In the mid 1990s, when I was in graduate school working on my MA in psychology, at the urging of one of my professors, I began to undergo weekly Jungian analysis. The goal was to gain insight into the workings of my unconscious mind, and the vehicle was dream analysis. I was instructed to write down my dreams, and bring them to sessions. As I paid more and more attention to my dreams, I began to have more and more meaningful and interesting dreams. There was one dream that my analyst and I saw as particularly compelling and powerful, specially as it comes to my decision to pursue a career as an MFT. The description of my dream follows:.
I was climbing a very steep stairway, which was covered with books, and was having a hard time climbing up. Slipping and sliding, I finally managed to get to the top of the stairs, and there, I saw a window, which opened to a very large, landscaped yard, the likes of which I had seen in the movies about mental asylums. There were people walking around; staff in white uniforms, and patients, some sitting on benches, and some moving slowly about. I began to look through the window with utter enthrallment and fascination, while feeling guilty and embarrassed as if I was not allowed to be there and to see what I could see.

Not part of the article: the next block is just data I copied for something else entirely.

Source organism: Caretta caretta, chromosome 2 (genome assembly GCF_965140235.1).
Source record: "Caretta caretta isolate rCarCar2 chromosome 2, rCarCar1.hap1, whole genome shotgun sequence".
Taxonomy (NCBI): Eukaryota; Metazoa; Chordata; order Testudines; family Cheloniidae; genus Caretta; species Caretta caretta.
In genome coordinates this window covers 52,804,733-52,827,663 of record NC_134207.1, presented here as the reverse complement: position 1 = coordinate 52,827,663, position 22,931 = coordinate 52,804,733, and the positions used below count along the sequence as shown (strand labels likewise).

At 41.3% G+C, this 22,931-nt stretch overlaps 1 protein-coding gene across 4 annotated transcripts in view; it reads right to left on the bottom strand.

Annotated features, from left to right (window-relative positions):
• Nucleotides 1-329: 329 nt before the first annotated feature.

My analyst strongly urged me to study to become a therapist, and somewhere in the back of my mind, I knew that being an MFT was my calling. Life, however, put my aspirations on hold. I finished the MA, taught psychology as the community college level for a few years, and now I work as a technical trainer/curriculum developer for an educational technology company. However, I never, ever, lost sight of what I wanted to do; and finally now seems to be the right time to pursue my goal of becoming a counselor.
I was born and raised in Tehran, Iran, and lived there until I was 21 years old. I left Iran a few years after the Islamic revolution, which slowly but surely changed my way of life and everything that was familiar to me.